Dont forget, we came second in the 1994 by-election…..a strong UKIP showing drawing away disaffected tories, and a strong labour campaign drawing back the anti-tory vote from the Lib dems could provide an interesting result……

    • James Jacobs

      Still might be interesting who’s selected. It may well be the case that those interested in being selected for Southampton Itchen might consider putting their name in for Eastleigh

    • AlanGiles

      I’m glad somebody sees it my way. However strong the LibDems in Eastleigh might be now, it is, I think, indicative of the British sense of fair play that if they see somebody flouting the law, they might punish the party. There is precedent for this for Labour in London. Dawn Butler was caught fiddling, so a very poor area (Brent) threw her out at the election and Sarah Teather replaced her. That is just one example. There were others, and I think where dishonesty, pure and simple is concerned, the public will cane the party concerned, however blameless the new candidate might be.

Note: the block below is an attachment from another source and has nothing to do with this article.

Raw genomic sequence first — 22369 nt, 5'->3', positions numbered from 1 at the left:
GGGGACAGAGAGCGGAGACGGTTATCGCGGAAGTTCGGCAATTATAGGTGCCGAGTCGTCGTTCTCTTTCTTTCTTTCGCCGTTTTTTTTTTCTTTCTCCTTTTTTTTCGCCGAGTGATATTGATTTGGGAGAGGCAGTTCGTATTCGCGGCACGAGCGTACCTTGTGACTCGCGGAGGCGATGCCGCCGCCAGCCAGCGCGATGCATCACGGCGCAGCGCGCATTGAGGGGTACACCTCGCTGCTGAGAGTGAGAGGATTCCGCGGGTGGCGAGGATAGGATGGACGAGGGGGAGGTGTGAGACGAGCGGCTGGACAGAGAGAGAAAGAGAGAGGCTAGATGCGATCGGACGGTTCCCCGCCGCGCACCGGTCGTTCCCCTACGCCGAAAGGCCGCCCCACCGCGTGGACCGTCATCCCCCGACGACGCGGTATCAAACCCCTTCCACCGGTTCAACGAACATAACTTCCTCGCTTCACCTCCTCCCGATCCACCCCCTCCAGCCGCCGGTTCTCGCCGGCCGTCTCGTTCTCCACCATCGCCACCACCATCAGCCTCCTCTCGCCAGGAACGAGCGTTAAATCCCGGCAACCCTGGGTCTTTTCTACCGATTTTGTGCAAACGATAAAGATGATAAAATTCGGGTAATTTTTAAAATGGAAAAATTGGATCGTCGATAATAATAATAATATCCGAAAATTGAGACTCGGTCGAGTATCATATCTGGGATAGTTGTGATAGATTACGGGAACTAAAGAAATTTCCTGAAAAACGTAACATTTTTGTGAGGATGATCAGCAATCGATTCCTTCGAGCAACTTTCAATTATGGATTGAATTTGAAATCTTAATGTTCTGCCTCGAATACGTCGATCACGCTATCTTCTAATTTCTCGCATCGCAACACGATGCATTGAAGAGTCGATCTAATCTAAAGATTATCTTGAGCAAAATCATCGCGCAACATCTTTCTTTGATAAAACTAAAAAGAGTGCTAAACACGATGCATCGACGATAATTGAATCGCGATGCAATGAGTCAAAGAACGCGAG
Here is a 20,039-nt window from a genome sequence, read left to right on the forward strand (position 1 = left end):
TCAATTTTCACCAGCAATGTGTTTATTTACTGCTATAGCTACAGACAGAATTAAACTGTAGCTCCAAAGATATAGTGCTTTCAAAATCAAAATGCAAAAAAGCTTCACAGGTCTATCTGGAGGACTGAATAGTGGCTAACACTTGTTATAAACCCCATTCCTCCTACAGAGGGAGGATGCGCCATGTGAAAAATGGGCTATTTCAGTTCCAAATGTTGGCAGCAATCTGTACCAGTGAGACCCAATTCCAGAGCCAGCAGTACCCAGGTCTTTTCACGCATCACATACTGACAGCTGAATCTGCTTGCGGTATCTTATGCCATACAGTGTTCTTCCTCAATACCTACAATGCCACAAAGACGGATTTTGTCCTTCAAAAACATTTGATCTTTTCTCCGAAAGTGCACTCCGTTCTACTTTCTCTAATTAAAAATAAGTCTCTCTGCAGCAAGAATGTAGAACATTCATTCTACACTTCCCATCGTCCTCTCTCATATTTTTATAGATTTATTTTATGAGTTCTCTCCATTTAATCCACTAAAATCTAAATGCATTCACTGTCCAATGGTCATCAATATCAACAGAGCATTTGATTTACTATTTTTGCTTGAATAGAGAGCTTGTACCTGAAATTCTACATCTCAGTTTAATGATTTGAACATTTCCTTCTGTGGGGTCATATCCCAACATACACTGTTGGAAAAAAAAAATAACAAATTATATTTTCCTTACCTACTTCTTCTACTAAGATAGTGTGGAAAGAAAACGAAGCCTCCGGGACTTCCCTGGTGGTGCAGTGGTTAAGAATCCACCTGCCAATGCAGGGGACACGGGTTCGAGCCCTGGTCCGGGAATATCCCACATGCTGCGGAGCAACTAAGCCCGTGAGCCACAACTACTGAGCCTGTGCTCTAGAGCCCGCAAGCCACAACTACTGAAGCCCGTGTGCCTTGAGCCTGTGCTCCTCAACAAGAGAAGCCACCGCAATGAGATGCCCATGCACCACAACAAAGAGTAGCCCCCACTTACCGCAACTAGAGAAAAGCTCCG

• Jeremy_Preece

        This is often the case but not always. I lived in Bracknell in 2010 and thought that after the sitting Tory MP Andrew McKay was caught “double dipping” on his expenses, (he and his wife and another Tory MP, had each claimed 100% of all costs of the accommidation that they shared), then we were onto something.
        I got even more optomistic when the Tories brought in another unpopular candidate. However as they used to say, a dead animal with a blue rosette would win in Bracknell.

        • AlanGiles

          I take your point Jeremy, but in the case of McKay, unfortunately, and (like a good many other MPs of all parties) though he SHOULD have had criminal proceedings bought against him, he was allowed to get away with it, but with Mr Huhne being, as it were guilty of a criminal offence even BEFORE he became an MP (I mean perverting the course of justice, not speeding which Iets face it, most people have done from time to time), and brazening it out as he has done for so long, I suspec there will be a lot of disillusioned LD supporters…….